Feeds

30 years of Spam - and we ain't finished yet

Many unhappy returns

5 things you didn’t know about cloud backup

Spam celebrates its 30th birthday on Saturday (3 May).

On that day in 1978, 393 Arpanet subscribers were sent what's reckoned to be the first ever spam email1 in history (the message itself was written on 1 May 1978).

DEC marketing rep Gary Thuerk came up with the wheeze which produced a fierce backlash from Arpanet (military) administrators, as well as a small number of sales.

After first appearing on Arpanet, unsolicited bulk commercial ads moved over to Usenet, email and websites links. Much to the chagrin of Hormel Foods, the term spam was applied to the phenomenon in a pop-culture reference to the spam skit from Monty Python's Flying Circus, where all meals in a restaurant come with spam, spam and more spam. Junk email - not nourishing luncheon meat - has become the principal meaning of the word spam.

A lot has changed in the three decades since. Instead of a select group of academics, practically the entire online population (estimated at 1.3 billion) is subjected to a daily deluge of junk mail messages.

Spam filtering technology has come on a long way in the last three or four years in particular, but eradicating the problem has proved a far more difficult task than originally imagined.

In January 2004, Bill Gates predicted that spam email would be eradicated as a problem within 24 months. Gates outlined a three-stage plan to eradicate spam within two years.

Microsoft's scheme called for better filters to weed out spam messages and sender authentication via a form of challenge-response system. Secondly, Microsoft wanted to see tar-pitting so that emails coming from unknown senders were slowed down to a point where bulk mail runs become impractical.

Lastly, and most promisingly as far as Gates was concerned, was a digital equivalent of stamps for email, to be paid out only if the recipient considers an email to be spam.

The third idea never really got off the ground while the first two (already in the works when Gates made his speech) have been applied across the industry, at least in part.

But as anti-spam defences have advanced, so have spamming methods. Using compromised email gateways, which can be relatively quickly blacklisted, is a thing of the past as junk mail miscreants have moved over to using networks of compromised PCs (botnets).

As techniques for identifying and taking down botnet control servers have evolved so too have hacker techniques so that, for example, compromised nodes search for control servers and communicate using HTTP rather than IRC channels.

Meanwhile, spam has begun appearing on other platforms, such as mobile phones. According to research from the International Telecommunication Union (ITU), more than 80 per cent of phone users worldwide have received spam on their mobile.

An estimated 95 per cent of all email is spam. If nobody responded to spam the tactic would not be commercially viable, but a recent survey conducted by Sophos revealed that 11 per cent of people admit to having bought goods in response to spam messages.

Sophos launched a campaign on Thursday urging people to resist clicking on spam links, in the hope that spam will not reach its next landmark anniversary. ®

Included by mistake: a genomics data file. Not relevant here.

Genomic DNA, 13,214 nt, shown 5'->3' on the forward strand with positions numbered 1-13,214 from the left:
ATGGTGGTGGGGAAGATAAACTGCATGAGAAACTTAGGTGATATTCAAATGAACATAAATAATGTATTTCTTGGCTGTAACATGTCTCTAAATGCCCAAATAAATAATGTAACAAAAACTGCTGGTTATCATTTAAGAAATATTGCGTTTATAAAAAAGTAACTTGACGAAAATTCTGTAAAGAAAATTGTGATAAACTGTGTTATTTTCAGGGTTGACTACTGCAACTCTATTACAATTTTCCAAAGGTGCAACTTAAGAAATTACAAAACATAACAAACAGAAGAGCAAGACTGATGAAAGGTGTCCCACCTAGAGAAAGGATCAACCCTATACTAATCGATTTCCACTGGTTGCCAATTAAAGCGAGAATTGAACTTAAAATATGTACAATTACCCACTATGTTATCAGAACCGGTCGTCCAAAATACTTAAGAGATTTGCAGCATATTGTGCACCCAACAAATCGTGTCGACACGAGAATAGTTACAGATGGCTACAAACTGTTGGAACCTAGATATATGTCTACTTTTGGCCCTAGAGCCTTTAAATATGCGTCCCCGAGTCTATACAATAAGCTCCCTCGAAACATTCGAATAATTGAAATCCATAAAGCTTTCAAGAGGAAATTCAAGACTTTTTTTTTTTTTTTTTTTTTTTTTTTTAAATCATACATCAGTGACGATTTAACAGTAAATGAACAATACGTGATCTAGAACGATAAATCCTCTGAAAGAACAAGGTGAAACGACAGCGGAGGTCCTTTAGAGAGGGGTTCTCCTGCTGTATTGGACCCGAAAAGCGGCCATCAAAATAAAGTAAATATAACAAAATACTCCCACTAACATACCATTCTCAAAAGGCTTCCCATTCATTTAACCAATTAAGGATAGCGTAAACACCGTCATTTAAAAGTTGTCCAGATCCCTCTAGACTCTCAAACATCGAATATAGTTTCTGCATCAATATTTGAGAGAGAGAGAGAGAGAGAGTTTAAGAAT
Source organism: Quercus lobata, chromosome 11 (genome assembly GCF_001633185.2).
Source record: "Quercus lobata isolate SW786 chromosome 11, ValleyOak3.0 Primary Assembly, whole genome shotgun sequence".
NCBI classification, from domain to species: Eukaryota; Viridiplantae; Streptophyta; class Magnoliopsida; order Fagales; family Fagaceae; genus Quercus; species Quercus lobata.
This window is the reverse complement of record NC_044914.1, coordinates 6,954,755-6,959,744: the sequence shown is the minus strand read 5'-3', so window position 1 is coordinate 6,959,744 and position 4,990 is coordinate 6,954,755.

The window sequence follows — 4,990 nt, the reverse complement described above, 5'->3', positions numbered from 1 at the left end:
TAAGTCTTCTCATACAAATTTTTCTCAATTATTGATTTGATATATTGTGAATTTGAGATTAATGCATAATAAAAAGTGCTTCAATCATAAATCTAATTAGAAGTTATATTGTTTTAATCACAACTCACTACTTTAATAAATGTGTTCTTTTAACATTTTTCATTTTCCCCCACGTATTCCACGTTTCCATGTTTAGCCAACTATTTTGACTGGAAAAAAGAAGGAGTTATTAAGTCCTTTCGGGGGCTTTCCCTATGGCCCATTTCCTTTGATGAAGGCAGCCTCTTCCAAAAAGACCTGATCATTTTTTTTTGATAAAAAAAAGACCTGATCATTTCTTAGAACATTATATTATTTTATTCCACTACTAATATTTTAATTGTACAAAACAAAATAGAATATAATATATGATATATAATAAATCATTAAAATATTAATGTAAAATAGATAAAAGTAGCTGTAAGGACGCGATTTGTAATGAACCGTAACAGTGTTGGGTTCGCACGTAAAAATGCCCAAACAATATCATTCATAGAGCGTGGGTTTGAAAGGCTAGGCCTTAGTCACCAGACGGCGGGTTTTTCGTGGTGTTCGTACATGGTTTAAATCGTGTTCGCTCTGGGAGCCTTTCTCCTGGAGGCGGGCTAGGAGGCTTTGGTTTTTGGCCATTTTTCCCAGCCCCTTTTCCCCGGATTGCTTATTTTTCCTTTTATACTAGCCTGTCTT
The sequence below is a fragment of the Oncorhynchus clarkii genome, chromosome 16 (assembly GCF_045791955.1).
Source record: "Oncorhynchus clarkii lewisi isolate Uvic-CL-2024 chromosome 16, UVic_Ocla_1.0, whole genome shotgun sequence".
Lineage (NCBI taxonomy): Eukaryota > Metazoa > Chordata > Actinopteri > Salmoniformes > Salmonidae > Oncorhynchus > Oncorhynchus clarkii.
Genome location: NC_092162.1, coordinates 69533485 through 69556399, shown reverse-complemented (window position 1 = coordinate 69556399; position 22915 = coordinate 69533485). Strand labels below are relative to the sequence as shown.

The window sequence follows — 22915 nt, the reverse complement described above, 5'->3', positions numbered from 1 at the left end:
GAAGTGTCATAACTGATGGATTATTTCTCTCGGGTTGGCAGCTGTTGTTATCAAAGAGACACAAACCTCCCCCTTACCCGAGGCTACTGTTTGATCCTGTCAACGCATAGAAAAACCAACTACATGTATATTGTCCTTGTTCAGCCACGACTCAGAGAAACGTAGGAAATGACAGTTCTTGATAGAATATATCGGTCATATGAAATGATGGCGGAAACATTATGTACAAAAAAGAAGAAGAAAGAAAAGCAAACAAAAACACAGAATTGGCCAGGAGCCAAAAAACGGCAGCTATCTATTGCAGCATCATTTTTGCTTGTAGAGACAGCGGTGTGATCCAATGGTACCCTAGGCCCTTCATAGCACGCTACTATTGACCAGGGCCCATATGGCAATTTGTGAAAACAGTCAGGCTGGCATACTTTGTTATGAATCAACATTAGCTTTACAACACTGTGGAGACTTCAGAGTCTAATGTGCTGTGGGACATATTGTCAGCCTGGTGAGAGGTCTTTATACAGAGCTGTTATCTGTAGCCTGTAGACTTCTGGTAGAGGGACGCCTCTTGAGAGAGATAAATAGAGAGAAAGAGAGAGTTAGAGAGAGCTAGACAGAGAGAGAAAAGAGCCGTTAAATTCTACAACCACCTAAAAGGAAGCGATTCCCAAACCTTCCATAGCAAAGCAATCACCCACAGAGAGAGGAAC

1 A copy of Thuerk's messages, advertising West Coast demos of a new hardware system from DEC, along with the negative reactions it provoked can be found here in an article by Brad Templeton, chairman of the Electronic Frontier Foundation. A young Richard Stallman was among the minority who suggested DEC's mass message was nothing to get upset about.

Secure remote control for conventional and virtual desktops

More from The Register

next story
Goog says patch⁵⁰ your Chrome
64-bit browser loads cat vids FIFTEEN PERCENT faster!
JLaw, Kate Upton EXPOSED in celeb nude pics hack
100 women victimised as Apple iCloud accounts reportedly popped
NIST to sysadmins: clean up your SSH mess
Too many keys, too badly managed
Scratched PC-dispatch patch patched, hatched in batch rematch
Windows security update fixed after triggering blue screens (and screams) of death
Researchers camouflage haxxor traps with fake application traffic
Honeypots sweetened to resemble actual workloads, complete with 'secure' logins
Attack flogged through shiny-clicky social media buttons
66,000 users popped by malicious Flash fudging add-on
New Snowden leak: How NSA shared 850-billion-plus metadata records
'Federated search' spaffed info all over Five Eyes chums
Three quarters of South Korea popped in online gaming raids
Records used to plunder game items, sold off to low lifes
Oz fed police in PDF redaction SNAFU
Give us your metadata, we'll publish your data
prev story

Whitepapers

Endpoint data privacy in the cloud is easier than you think
Innovations in encryption and storage resolve issues of data privacy and key requirements for companies to look for in a solution.
Implementing global e-invoicing with guaranteed legal certainty
Explaining the role local tax compliance plays in successful supply chain management and e-business and how leading global brands are addressing this.
Advanced data protection for your virtualized environments
Find a natural fit for optimizing protection for the often resource-constrained data protection process found in virtual environments.
Boost IT visibility and business value
How building a great service catalog relieves pressure points and demonstrates the value of IT service management.
Next gen security for virtualised datacentres
Legacy security solutions are inefficient due to the architectural differences between physical and virtual environments.